• Check to make sure the knees are directly over the ankles and the hips over the knees.
  • If it helps your balance, stand with your feet three to five inches apart.
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Mountain Pose variations

Even though it may seem like a simple posture, there are multiple variations to Mountain Pose. Whether you are trying to improve your posture or address physical pain, these modifications allow you to experience the pose in a way that supports your body’s specific needs.

Try one of these variations:

Photo: Christopher Dougherty; Props: Jade Yoga and Hugger Mugger

Mountain Pose with feet hip-distance apart

Try with your feet hip distance apart for a more stable base.

Photo: Christopher Dougherty; Props: Jade Yoga and Hugger Mugger

Mountain Pose against a wall

Bring your back to the wall. It’s OK if not all parts of your body touch the wall. You may want to try bringing a block between your shoulder blades for more space and stability.

Photo: Christopher Dougherty; Props: Jade Yoga and Hugger Mugger

Mountain Pose in a chair

Find a comfortable seated position in a chair with your feet directly under your knees, allowing a 90-degree angle or more at your knee joint. If possible, sit forward in the chair to avoid slouching. Lengthen the crown of your head upward to achieve a neutral spine.

If you are taller, consider sitting on a folded blanket. If you are shorter, try placing blocks under your feet to bring the knees in line with your hips. You can also place a pillow behind your back for support.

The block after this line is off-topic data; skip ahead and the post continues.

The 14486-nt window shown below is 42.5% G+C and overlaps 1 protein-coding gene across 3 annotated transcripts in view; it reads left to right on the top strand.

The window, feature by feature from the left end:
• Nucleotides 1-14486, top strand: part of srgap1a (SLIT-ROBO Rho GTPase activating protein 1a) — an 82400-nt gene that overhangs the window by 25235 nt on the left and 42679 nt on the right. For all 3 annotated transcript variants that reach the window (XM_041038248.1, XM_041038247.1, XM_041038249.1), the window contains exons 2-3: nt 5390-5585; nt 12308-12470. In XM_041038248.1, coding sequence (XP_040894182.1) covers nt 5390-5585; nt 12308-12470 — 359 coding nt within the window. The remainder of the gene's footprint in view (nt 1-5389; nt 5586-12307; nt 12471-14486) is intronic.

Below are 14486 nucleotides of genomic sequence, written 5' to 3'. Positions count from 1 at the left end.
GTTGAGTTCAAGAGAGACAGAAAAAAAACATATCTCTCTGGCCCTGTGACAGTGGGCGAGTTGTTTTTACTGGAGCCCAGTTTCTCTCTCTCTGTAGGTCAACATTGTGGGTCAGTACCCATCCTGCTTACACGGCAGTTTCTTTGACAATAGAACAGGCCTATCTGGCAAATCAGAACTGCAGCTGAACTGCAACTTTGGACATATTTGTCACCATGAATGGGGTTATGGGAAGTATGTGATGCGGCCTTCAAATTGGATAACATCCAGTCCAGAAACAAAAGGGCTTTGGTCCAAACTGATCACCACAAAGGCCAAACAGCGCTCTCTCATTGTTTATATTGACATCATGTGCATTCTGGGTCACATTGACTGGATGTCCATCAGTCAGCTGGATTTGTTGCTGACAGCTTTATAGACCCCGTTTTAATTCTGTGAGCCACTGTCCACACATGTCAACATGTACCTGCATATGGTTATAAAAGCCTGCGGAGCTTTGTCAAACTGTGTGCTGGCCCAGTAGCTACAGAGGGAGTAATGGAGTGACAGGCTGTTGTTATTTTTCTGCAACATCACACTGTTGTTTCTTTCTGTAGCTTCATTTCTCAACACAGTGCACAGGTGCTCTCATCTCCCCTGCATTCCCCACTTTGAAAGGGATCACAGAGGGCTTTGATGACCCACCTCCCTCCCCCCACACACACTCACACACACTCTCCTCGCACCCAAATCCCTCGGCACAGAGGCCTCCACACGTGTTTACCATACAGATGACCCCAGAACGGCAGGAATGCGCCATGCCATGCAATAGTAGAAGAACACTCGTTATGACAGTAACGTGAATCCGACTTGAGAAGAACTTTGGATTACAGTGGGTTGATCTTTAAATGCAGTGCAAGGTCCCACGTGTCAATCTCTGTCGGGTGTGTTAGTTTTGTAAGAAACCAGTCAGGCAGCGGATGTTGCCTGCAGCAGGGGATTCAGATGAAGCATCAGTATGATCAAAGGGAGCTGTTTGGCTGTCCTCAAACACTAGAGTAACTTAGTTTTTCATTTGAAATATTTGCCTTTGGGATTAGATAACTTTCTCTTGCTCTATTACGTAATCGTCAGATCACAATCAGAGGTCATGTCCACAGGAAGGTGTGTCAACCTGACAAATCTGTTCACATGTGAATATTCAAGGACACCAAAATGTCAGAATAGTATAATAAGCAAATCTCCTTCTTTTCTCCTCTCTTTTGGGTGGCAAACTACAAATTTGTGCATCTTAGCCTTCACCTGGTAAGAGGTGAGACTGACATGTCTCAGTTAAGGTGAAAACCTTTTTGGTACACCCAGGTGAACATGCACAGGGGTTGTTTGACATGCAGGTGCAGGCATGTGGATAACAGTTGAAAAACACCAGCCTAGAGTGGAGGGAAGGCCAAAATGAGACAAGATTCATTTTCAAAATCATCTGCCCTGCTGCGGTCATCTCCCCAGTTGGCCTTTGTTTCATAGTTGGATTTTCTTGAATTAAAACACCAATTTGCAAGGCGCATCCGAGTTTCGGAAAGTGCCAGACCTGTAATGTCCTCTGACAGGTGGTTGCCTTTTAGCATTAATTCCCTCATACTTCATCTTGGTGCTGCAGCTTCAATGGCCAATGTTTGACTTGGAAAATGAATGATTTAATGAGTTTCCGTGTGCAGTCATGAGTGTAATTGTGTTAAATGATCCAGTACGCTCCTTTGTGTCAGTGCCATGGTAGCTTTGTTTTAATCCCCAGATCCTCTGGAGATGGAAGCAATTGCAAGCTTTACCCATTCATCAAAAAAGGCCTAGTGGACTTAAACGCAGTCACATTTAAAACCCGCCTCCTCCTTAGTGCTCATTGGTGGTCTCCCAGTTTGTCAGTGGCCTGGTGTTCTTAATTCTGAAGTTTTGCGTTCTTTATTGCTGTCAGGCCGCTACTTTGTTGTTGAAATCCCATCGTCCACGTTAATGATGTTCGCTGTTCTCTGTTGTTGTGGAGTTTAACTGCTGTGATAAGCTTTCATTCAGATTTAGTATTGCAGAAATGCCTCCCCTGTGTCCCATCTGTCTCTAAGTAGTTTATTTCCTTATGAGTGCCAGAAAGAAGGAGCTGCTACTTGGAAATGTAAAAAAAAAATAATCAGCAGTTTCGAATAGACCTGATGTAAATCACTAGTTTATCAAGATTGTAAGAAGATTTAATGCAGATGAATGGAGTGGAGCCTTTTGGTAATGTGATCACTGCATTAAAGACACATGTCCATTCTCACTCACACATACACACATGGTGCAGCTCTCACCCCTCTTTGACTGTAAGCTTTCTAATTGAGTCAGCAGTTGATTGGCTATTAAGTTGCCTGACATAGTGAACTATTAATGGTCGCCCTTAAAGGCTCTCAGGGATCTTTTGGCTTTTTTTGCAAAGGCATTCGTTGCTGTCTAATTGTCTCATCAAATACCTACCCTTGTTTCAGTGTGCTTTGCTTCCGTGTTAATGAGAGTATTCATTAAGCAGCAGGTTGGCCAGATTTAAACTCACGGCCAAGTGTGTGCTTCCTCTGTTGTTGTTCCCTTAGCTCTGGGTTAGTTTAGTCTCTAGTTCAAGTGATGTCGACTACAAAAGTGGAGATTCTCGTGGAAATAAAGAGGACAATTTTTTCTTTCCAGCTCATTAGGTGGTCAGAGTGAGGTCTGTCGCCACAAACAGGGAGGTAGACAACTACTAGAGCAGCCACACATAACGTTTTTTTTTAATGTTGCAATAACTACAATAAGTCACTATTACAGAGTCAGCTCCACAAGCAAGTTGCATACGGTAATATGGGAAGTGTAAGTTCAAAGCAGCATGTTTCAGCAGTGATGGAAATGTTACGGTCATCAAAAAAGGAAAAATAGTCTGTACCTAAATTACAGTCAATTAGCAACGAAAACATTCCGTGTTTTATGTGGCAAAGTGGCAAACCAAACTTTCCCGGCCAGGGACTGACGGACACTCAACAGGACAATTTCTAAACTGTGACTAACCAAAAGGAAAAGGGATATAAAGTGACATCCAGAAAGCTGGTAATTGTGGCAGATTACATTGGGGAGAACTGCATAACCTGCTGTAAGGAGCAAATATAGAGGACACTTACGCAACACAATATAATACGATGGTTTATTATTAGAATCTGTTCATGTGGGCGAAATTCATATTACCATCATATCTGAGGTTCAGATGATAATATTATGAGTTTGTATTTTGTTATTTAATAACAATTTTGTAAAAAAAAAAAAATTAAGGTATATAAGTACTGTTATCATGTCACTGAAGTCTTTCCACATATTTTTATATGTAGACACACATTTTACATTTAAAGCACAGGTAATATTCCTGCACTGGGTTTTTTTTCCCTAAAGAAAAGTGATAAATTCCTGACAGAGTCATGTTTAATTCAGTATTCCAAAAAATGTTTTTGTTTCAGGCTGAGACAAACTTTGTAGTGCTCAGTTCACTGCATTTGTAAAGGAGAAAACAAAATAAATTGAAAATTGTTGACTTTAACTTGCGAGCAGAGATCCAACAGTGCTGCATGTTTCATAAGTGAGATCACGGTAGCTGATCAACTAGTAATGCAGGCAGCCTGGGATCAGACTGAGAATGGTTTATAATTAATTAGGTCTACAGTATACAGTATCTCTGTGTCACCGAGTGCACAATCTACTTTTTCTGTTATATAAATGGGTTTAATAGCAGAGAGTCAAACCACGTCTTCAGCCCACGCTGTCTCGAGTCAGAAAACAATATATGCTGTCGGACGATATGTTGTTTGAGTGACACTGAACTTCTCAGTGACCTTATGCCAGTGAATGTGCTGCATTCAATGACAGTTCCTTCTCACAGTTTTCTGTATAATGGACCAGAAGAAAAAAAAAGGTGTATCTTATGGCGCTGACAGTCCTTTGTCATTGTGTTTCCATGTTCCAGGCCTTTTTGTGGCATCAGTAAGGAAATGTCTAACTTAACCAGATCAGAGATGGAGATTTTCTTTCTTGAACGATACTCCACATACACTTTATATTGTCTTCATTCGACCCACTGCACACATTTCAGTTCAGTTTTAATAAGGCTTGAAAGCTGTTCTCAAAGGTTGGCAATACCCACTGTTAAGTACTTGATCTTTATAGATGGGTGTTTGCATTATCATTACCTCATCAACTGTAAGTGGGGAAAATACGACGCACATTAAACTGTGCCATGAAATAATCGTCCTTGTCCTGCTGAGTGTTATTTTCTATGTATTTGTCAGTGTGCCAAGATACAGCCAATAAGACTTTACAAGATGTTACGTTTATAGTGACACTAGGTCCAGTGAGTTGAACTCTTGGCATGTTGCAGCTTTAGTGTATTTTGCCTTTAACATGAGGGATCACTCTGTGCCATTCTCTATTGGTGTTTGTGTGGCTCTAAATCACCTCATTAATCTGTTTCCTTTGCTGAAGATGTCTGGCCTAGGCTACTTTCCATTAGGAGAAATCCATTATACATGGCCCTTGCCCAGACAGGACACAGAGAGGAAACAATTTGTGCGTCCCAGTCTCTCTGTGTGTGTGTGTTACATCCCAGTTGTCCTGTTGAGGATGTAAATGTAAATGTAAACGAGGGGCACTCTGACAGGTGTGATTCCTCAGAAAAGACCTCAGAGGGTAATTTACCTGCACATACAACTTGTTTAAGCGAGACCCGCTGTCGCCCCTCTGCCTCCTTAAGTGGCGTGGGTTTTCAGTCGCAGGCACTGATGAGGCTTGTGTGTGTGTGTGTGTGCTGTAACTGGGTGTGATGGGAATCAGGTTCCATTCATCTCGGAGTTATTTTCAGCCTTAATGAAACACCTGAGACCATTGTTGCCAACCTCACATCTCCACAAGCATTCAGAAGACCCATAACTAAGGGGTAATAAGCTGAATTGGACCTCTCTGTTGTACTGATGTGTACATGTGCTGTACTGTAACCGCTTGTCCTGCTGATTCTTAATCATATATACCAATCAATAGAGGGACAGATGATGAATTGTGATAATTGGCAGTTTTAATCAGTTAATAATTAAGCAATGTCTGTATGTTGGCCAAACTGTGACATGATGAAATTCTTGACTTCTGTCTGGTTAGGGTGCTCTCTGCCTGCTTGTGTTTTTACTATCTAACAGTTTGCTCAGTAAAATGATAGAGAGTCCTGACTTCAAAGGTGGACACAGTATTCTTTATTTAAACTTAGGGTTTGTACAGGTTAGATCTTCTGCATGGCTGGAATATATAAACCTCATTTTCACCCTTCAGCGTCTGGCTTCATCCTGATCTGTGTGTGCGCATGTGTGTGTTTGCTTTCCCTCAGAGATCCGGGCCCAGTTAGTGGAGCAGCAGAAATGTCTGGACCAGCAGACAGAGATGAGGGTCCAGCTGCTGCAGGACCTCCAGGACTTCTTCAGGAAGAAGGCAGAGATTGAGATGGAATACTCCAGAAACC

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Preparatory and counter poses

Tadasana both precedes and follows other standing poses. You can prep for Mountain Pose with forward bends and you can follow Mountain Pose with other standing poses that recreate its balanced sensation and alignment.

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Your body in Mountain Pose | Anatomy

Tadasana is the cornerstone of the standing poses. It is used as a physical barometer, a place of return, between the standing poses. In this pose, you can quietly assess how the body feels after any preceding asana.

In the drawings below, pink muscles are stretching and blue muscles are contracting. The shade of the color represents the force of the stretch and the force of contraction. Darker = stronger.

An anatomy illustration showing how your body works in Mountain Pose (Tadasana)
(Illustration: Chris Macivor)

The muscles that keep the pelvis upright are located on both the front and back of the body. At the front of the pelvis is the psoas, and at the back are the glutei or the buttocks muscles. The pelvis is kept balanced because the psoas flexes the thigh, and the glutei make the thigh lengthen or extend. These two muscles balance one another.